Developers to appeal council decision to reject 'fake Downton Abbey' in north London
Nick Clark is the arts correspondent of The Independent. He joined the newspaper in June 2007, initially reporting on the stock markets. He has covered beats including the City, and technology, media and telecoms and made the switch to arts in December 2011. He has also contributed articles to the sports section.
Monday 18 August 2014
Developers are to fight the local council’s decision to reject their plans to demolish a 140-year-old London villa and build a “fake Downton Abbey” with the belief that bulldozing the site will likely go ahead next year.
Adam Architecture, the practice set up by one of Prince Charles' favourite architects, submitted a modified application on behalf of its mystery client to demolish Athlone House in Hampstead late last year after the initial plans were rejected in 2010.
Camden Council again rejected the proposals to replace the house with a classical-style mansion again earlier this month, based on concerns over the size of the new building.
Robert Adam, the architect on the project, said the landowners had appealed the decision. “We believe we have a robust case,” he said. “People get fired up about old buildings, but this was never of sufficient quality to get listed. Things move on.”
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The planning application was not blocked because of the proposals to demolish the existing site and Mr Adam believes that is a “done deal”.
Should the decision be overturned when the appeal is heard in February, construction on the site could start before the end of next year.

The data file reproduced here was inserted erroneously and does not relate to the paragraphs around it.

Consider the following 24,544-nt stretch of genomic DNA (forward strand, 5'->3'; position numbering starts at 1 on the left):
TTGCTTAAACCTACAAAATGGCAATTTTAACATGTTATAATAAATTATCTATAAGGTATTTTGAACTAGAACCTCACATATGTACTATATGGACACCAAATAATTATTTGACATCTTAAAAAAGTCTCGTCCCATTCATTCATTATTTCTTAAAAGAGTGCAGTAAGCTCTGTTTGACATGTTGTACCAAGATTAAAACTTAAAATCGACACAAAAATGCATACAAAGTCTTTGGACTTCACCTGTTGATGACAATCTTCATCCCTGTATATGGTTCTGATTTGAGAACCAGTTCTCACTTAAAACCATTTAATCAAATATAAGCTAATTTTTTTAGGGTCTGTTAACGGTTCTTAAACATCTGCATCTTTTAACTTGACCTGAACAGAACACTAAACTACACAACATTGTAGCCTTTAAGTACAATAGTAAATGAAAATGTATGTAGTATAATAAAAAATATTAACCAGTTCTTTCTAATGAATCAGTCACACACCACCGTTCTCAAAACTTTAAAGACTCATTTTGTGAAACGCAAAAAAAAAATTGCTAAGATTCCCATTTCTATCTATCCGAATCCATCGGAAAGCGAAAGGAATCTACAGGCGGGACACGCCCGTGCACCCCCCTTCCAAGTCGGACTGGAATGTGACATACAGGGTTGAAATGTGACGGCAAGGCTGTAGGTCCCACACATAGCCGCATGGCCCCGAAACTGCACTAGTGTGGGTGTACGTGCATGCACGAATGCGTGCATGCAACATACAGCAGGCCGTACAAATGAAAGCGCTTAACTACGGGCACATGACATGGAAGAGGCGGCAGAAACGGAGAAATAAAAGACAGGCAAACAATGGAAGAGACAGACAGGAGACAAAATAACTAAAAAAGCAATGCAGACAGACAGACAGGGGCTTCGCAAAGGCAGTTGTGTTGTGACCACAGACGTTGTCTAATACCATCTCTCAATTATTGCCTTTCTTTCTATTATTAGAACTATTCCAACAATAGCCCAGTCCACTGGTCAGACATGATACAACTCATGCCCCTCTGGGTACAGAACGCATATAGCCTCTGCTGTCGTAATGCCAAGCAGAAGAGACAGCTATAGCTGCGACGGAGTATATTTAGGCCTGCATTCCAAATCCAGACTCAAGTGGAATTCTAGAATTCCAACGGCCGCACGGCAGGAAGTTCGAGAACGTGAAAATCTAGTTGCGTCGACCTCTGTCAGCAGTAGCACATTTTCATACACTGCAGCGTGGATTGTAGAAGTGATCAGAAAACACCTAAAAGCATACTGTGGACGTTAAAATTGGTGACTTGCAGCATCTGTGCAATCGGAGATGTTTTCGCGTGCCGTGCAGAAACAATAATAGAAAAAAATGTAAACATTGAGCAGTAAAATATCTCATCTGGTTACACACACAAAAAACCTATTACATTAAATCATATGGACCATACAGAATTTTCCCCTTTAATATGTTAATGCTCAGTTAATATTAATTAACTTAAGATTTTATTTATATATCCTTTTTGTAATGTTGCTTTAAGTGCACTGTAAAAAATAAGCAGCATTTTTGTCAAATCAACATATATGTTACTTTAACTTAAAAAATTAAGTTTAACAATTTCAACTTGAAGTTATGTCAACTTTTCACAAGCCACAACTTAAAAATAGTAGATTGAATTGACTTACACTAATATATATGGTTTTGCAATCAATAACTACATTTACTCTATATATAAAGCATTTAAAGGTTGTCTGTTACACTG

Locals have been fighting for 10 years to save the historic house, built in 1872, from the mystery developer, who is believed to be a billionaire Kuwaiti businessman.
Camden Council rejected the latest proposals earlier this month after more than 5,000 people officially objected, including Monty Python star and local resident Terry Gilliam and architect Sir David Chipperfield, who said demolishing the house would be “a betrayal” of local residents.
Campaigners claim an agreement had been struck that the developers who bought the site could build flats on its grounds if the main house was restored.
After Adam Architecture had submitted the new plans, the Highgate Society wrote a letter saying that visitors to the building in Hampstead Heath had expressed “almost universal outrage at the proposals” and English Heritage also urged the council to block the redevelopment.
The new plans are for a classical eight-bedroom mansion with an indoor swimming pool. Some have complained about the design, calling it a “fake Downton Abbey” a reference to Highclere Castle used as a primary location for the hit ITV show.
Mr Adam said: “I’m seen as something of a traditional architect, so I take it as a compliment. If this is a similar standard to Highclere I would be very proud.”
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